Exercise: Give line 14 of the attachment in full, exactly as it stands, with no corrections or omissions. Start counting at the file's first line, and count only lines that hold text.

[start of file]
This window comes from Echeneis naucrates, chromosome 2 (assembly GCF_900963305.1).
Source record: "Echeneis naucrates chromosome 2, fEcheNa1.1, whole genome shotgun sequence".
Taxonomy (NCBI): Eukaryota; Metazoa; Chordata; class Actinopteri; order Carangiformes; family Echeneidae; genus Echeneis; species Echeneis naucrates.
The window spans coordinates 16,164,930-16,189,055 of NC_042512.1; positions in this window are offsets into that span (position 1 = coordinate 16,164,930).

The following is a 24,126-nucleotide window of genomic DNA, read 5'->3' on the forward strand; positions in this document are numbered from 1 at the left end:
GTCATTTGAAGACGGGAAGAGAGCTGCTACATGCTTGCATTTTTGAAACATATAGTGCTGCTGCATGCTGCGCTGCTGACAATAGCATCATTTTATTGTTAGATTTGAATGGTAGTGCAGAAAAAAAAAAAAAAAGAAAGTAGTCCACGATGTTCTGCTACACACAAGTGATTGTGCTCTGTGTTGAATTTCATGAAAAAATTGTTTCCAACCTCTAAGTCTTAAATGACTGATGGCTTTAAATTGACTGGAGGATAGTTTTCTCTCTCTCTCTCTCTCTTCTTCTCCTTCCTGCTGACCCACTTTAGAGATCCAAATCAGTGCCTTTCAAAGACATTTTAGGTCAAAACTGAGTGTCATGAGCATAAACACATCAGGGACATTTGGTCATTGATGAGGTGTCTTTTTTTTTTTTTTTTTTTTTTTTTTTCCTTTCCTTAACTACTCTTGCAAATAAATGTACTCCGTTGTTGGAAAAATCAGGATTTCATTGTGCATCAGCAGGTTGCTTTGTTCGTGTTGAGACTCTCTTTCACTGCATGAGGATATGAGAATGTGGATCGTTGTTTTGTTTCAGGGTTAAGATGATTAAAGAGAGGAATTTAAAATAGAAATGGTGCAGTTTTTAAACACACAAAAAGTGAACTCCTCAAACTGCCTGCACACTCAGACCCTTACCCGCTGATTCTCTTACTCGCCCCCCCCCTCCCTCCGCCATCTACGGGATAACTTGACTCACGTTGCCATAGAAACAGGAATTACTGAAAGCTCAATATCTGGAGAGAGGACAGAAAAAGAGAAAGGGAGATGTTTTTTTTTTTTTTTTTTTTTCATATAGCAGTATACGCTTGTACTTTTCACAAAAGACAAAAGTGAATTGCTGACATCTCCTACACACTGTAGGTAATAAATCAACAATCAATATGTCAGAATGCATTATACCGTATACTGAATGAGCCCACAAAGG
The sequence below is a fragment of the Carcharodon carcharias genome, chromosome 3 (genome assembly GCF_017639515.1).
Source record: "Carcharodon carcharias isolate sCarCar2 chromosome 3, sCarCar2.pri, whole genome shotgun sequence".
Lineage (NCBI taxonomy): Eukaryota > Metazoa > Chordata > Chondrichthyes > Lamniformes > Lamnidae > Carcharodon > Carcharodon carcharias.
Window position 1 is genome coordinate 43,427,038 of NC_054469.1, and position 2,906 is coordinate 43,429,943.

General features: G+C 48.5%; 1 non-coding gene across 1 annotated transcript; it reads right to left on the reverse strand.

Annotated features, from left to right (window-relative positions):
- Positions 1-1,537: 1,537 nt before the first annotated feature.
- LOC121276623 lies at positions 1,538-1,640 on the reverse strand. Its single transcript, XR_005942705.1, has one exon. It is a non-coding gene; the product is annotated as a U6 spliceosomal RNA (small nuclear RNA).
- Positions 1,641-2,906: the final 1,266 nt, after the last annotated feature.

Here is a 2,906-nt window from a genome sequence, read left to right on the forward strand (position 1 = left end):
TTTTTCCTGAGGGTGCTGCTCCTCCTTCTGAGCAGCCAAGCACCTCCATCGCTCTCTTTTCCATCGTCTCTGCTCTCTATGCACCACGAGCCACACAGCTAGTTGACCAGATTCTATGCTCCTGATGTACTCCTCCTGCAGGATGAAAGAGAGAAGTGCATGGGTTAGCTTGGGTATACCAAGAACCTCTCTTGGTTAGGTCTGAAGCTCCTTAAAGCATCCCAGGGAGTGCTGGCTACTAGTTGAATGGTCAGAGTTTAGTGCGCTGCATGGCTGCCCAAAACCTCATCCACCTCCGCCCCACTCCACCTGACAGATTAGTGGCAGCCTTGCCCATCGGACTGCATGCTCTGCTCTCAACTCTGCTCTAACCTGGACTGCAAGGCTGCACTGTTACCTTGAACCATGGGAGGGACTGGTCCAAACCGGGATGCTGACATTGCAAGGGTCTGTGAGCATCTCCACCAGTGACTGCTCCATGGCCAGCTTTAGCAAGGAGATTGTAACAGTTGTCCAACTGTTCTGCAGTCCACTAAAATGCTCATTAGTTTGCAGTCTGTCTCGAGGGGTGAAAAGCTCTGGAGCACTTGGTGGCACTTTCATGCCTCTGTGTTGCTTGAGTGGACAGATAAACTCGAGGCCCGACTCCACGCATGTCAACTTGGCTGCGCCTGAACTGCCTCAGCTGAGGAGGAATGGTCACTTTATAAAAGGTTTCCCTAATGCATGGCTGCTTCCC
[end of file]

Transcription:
- LOC121276623 lies at positions 1,538-1,640 on the reverse strand. Its single transcript, XR_005942705.1, has one exon. It is a non-coding gene; the product is annotated as a U6 spliceosomal RNA (small nuclear RNA).